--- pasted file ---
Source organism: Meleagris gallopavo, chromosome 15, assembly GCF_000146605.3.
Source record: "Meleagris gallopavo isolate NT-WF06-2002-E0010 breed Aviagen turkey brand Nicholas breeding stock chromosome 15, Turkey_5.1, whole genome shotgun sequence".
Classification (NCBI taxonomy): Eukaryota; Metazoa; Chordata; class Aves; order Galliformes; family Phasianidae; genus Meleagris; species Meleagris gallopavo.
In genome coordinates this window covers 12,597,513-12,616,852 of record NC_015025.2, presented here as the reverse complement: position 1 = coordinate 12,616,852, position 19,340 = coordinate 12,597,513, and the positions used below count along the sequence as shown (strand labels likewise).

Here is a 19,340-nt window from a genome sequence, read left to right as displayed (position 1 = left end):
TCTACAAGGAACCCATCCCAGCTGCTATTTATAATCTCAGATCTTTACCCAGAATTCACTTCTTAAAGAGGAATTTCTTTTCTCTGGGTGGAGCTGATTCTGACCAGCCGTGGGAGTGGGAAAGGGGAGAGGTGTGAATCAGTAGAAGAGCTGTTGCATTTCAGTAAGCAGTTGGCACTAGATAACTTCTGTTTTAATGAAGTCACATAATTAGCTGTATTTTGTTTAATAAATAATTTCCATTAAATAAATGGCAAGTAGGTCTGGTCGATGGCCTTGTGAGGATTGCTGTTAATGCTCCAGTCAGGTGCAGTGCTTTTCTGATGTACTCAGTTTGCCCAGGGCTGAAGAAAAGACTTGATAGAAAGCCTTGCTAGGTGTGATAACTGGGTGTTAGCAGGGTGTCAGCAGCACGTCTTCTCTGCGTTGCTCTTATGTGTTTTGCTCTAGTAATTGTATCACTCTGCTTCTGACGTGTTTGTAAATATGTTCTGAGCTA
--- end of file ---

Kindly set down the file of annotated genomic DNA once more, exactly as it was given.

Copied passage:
Source organism: Meleagris gallopavo, chromosome 15, assembly GCF_000146605.3.
Source record: "Meleagris gallopavo isolate NT-WF06-2002-E0010 breed Aviagen turkey brand Nicholas breeding stock chromosome 15, Turkey_5.1, whole genome shotgun sequence".
Classification (NCBI taxonomy): Eukaryota; Metazoa; Chordata; class Aves; order Galliformes; family Phasianidae; genus Meleagris; species Meleagris gallopavo.
In genome coordinates this window covers 12,597,513-12,616,852 of record NC_015025.2, presented here as the reverse complement: position 1 = coordinate 12,616,852, position 19,340 = coordinate 12,597,513, and the positions used below count along the sequence as shown (strand labels likewise).

Here is a 19,340-nt window from a genome sequence, read left to right as displayed (position 1 = left end):
TCTACAAGGAACCCATCCCAGCTGCTATTTATAATCTCAGATCTTTACCCAGAATTCACTTCTTAAAGAGGAATTTCTTTTCTCTGGGTGGAGCTGATTCTGACCAGCCGTGGGAGTGGGAAAGGGGAGAGGTGTGAATCAGTAGAAGAGCTGTTGCATTTCAGTAAGCAGTTGGCACTAGATAACTTCTGTTTTAATGAAGTCACATAATTAGCTGTATTTTGTTTAATAAATAATTTCCATTAAATAAATGGCAAGTAGGTCTGGTCGATGGCCTTGTGAGGATTGCTGTTAATGCTCCAGTCAGGTGCAGTGCTTTTCTGATGTACTCAGTTTGCCCAGGGCTGAAGAAAAGACTTGATAGAAAGCCTTGCTAGGTGTGATAACTGGGTGTTAGCAGGGTGTCAGCAGCACGTCTTCTCTGCGTTGCTCTTATGTGTTTTGCTCTAGTAATTGTATCACTCTGCTTCTGACGTGTTTGTAAATATGTTCTGAGCTA